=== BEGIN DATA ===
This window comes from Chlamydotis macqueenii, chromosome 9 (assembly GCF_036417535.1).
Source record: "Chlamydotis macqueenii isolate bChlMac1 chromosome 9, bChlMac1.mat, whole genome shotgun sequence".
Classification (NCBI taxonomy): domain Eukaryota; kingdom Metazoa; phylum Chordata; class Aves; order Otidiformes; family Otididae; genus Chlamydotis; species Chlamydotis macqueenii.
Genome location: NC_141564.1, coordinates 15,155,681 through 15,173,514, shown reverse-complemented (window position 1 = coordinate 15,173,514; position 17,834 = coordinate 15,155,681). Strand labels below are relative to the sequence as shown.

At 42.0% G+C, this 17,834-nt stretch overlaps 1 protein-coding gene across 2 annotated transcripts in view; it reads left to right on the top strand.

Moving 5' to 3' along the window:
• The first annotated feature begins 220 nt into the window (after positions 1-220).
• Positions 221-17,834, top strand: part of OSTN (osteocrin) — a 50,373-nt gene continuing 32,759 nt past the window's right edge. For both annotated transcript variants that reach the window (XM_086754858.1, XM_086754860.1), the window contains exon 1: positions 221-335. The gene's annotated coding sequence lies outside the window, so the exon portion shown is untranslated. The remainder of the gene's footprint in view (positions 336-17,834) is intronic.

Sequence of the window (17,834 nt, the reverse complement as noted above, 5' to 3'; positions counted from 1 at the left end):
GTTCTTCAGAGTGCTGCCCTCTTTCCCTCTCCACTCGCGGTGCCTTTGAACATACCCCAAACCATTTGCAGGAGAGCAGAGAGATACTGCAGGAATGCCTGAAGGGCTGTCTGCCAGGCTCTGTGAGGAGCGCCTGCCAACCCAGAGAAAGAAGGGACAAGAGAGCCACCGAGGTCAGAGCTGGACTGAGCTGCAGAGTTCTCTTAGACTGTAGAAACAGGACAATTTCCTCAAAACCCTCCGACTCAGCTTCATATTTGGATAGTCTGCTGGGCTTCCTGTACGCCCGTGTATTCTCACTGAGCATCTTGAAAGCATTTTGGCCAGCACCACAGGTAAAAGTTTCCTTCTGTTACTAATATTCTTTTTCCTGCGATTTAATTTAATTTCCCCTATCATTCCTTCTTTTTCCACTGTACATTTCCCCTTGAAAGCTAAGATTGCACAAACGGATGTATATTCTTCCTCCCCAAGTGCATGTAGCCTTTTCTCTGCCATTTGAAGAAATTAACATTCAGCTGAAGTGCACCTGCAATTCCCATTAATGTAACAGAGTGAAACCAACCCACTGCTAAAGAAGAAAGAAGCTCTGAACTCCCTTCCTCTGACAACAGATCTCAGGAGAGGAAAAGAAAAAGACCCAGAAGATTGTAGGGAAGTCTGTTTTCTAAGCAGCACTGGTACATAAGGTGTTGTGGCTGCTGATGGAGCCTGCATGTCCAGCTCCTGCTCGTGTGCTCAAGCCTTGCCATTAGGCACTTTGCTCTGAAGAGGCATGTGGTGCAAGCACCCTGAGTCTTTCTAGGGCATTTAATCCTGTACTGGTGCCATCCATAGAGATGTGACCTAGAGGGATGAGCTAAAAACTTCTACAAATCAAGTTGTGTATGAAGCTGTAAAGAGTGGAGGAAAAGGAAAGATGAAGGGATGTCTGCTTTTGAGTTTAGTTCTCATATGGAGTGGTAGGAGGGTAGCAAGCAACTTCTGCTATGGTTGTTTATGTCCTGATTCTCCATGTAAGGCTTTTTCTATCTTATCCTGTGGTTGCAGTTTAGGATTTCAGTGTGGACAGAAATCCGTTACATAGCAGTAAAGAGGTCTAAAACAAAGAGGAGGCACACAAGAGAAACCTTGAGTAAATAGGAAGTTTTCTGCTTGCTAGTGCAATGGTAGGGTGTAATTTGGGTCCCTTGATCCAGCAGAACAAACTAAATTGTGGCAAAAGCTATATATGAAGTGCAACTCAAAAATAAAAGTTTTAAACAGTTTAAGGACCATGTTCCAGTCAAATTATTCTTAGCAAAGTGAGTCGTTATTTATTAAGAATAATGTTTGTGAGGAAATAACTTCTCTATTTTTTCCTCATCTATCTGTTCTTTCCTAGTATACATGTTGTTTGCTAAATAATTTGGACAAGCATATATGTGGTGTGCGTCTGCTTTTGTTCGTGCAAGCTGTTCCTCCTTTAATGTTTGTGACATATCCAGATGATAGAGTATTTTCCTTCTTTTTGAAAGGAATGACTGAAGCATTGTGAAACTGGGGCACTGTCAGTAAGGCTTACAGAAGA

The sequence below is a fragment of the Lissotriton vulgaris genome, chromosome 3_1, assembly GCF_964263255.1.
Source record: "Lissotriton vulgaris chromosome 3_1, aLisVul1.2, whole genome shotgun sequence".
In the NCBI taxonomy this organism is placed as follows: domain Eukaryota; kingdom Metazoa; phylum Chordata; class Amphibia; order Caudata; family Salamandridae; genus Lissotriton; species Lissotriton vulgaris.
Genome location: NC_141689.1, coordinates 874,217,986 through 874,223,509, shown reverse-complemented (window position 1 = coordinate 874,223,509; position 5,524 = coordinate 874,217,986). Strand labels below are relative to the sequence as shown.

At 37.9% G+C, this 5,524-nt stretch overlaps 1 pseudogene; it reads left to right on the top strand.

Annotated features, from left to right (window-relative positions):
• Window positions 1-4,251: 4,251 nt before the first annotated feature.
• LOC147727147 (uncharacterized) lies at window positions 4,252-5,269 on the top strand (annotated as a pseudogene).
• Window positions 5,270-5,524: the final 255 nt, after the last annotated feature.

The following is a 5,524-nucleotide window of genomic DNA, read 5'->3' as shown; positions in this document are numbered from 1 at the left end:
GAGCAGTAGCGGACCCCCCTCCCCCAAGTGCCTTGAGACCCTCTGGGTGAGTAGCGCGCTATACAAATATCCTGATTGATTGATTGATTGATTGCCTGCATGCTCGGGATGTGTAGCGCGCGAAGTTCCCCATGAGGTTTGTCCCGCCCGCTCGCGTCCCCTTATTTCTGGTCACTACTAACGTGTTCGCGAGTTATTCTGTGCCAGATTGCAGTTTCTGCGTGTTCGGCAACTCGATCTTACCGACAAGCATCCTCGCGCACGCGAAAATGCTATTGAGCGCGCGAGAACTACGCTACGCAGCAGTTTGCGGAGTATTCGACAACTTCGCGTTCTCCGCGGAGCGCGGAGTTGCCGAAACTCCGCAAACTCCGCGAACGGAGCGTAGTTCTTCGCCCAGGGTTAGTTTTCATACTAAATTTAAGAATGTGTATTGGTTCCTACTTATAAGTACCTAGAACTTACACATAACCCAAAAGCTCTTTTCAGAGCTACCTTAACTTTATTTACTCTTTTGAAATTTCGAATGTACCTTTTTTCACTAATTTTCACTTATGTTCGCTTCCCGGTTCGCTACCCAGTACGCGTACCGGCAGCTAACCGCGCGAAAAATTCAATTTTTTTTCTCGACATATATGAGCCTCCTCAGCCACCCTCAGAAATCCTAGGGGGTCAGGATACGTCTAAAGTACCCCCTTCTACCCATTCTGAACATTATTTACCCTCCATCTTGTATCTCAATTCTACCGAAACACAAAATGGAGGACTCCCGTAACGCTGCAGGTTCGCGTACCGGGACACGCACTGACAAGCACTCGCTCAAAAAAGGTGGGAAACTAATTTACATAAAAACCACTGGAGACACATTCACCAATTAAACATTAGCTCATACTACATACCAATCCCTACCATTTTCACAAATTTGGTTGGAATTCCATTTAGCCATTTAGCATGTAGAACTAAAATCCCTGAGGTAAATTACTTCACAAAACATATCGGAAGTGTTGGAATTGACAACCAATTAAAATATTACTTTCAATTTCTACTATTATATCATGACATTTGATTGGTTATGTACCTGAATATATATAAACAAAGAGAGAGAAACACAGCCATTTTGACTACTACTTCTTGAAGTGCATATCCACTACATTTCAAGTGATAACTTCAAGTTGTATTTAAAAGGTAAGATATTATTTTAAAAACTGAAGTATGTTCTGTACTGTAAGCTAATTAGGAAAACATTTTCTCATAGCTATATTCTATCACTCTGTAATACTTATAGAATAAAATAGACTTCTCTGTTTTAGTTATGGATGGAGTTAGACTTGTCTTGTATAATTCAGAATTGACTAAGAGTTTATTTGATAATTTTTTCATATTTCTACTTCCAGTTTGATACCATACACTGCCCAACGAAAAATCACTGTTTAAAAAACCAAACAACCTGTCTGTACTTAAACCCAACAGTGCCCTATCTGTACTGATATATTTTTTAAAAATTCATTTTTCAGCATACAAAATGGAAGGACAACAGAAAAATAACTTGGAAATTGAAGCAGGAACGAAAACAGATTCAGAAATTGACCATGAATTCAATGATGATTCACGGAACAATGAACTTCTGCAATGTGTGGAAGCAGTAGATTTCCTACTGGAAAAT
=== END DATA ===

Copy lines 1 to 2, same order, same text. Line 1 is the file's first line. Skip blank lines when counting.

This window comes from Chlamydotis macqueenii, chromosome 9 (assembly GCF_036417535.1).
Source record: "Chlamydotis macqueenii isolate bChlMac1 chromosome 9, bChlMac1.mat, whole genome shotgun sequence".